UK Horse meat scandal strikes at consumer confidence
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LONDON — Consumer trust in the United Kingdom’s food manufacturing industry is at a low, according to Mintel International. The market research firm has identified what it calls a “startling lack of confidence among British consumers in the UK food industry’s ability to provide food that is safe to eat.”
Research conducted by Mintel found that only 49 percent of British consumers trust the food industry to provide safe food. The survey findings come in the wake of a scandal involving the mislabeling of horse meat as beef that has spread from the UK throughout the European Union.
“That food should not be harmful should be one of the most basic of consumer expectations, yet only half of adults feel the UK food industry provides food that is safe to eat, signaling a widespread breakdown of trust in the agri-food chain, and suggesting the need for more active communications and greater transparency towards consumers,” said Alex Beckett, a senior food analyst with Mintel. “The fact that just 36 percent of consumers believe manufacturers know where their ingredients originate highlights just how long and convoluted modern food supply chains can be. The food industry looks set to face much work to regain consumer trust.”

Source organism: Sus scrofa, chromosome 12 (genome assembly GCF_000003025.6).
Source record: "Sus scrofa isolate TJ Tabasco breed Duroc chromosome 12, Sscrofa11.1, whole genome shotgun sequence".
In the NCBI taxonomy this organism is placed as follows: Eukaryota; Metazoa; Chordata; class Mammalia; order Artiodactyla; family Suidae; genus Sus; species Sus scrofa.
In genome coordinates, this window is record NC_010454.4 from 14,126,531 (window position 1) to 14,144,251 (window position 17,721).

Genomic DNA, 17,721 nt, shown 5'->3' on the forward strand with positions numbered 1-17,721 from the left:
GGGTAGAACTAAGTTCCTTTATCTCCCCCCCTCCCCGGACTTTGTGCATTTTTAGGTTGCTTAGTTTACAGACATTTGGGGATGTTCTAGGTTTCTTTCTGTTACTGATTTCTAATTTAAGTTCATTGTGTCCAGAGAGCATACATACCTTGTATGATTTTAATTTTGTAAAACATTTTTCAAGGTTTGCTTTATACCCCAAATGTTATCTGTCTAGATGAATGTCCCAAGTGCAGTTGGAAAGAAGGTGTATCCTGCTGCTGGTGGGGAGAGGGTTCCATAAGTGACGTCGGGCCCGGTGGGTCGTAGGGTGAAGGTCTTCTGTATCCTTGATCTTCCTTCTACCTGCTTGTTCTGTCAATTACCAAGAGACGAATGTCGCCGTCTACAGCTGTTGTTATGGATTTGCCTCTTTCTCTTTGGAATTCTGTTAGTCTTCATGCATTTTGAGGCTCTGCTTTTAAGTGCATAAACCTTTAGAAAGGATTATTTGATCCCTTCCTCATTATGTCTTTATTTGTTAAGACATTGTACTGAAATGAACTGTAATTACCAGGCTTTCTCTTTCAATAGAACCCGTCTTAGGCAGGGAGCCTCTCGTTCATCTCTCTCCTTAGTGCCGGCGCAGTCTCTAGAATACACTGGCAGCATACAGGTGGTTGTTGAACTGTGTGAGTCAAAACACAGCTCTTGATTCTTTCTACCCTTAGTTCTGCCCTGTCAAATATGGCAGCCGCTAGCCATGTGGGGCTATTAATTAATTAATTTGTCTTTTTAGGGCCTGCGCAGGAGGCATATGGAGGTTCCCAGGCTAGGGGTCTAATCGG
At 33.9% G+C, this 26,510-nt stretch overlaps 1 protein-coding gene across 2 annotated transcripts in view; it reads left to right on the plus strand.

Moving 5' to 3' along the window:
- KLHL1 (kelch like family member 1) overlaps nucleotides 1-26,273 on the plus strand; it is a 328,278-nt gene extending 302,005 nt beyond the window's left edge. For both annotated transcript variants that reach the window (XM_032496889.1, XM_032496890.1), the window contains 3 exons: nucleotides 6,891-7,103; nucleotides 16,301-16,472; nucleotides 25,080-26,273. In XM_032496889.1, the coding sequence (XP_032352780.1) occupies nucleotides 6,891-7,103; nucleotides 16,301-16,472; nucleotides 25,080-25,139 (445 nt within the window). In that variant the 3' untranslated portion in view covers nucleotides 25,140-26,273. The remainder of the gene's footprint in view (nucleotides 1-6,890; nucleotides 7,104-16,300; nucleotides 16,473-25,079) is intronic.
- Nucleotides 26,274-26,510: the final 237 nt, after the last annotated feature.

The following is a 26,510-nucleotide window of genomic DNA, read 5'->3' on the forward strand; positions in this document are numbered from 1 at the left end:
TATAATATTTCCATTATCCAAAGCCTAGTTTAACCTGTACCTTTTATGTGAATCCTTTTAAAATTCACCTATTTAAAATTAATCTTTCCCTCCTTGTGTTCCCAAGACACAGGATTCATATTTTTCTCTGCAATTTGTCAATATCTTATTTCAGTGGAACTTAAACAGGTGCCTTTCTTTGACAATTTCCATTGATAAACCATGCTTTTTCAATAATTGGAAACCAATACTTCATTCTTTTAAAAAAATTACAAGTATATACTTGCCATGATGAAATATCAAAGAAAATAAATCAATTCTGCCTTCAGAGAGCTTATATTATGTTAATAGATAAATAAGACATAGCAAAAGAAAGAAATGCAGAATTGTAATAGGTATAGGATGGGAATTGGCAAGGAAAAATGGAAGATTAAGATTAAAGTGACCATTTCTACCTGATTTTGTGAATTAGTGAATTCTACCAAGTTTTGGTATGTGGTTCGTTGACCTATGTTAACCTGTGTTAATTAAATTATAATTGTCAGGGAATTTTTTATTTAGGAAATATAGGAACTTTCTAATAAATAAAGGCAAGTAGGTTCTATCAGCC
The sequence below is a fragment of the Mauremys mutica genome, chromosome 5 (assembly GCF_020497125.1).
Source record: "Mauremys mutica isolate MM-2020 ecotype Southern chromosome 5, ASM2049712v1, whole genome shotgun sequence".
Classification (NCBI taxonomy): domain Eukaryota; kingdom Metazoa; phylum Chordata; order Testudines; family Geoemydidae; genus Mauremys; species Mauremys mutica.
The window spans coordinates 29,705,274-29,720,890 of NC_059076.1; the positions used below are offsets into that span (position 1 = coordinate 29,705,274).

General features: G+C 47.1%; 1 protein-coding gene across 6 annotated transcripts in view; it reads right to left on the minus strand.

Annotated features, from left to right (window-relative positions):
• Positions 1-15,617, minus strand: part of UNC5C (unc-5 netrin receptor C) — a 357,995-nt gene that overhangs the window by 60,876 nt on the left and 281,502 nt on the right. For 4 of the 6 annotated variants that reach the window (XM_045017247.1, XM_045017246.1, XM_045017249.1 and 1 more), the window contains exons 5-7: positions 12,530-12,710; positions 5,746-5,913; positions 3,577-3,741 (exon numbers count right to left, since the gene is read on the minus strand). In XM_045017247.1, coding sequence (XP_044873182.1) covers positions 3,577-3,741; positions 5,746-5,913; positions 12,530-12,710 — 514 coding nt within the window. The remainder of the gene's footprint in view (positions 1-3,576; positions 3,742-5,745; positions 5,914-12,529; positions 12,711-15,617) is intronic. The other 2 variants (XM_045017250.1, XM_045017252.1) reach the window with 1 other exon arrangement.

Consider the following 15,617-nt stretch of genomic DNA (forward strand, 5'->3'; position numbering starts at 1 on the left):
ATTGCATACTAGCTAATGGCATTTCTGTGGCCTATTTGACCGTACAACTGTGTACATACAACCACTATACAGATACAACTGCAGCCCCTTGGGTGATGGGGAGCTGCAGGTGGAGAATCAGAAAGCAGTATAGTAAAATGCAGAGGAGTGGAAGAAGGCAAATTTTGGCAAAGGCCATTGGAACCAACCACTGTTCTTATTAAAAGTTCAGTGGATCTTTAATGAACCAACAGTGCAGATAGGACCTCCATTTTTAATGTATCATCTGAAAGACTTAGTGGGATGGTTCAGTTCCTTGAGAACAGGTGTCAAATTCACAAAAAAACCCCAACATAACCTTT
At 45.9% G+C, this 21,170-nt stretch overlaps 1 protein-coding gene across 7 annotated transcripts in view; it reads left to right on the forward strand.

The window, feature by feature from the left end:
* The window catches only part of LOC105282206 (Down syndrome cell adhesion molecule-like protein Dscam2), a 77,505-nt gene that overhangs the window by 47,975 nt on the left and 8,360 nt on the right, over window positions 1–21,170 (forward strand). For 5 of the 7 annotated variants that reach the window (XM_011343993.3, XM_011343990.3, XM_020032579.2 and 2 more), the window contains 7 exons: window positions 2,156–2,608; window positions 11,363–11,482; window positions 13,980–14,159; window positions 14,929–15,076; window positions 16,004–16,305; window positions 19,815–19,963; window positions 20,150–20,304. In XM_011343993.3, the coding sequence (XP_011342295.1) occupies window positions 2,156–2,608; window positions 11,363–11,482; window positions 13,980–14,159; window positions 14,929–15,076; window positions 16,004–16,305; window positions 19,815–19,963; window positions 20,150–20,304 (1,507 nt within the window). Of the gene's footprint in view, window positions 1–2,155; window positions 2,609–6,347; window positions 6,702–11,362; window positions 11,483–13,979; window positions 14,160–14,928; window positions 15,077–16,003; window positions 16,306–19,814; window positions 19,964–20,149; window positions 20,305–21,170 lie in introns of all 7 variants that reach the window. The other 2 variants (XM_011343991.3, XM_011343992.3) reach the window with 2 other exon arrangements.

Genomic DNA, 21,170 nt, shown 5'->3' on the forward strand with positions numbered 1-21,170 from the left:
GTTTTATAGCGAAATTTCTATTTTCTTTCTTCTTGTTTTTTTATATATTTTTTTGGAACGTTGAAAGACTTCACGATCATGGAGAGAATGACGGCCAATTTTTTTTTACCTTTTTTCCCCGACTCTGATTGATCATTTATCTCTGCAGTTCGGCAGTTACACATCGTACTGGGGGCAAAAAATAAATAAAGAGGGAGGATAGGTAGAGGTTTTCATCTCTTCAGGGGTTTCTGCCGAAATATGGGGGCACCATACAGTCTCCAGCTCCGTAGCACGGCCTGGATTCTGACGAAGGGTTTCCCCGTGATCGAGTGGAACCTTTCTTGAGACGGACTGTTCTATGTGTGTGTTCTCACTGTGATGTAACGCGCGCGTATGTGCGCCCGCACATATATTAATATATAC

The Mintel survey also found that 77 percent of the consumers surveyed consider the UK food industry to be too reliant on large-scale manufacturing. As a result, consumer interest in local foods, those sold within 30 miles of production, increased, and consumer interest in regional products also has increased, according to Mintel.
The research firm’s data also illustrate how labeling concerns echo consumer misgivings about some manufacturer’s inability to control their supply chain. Only 40 percent of adults said they trust supermarkets and food manufacturers to provide accurate labeling on food packaging.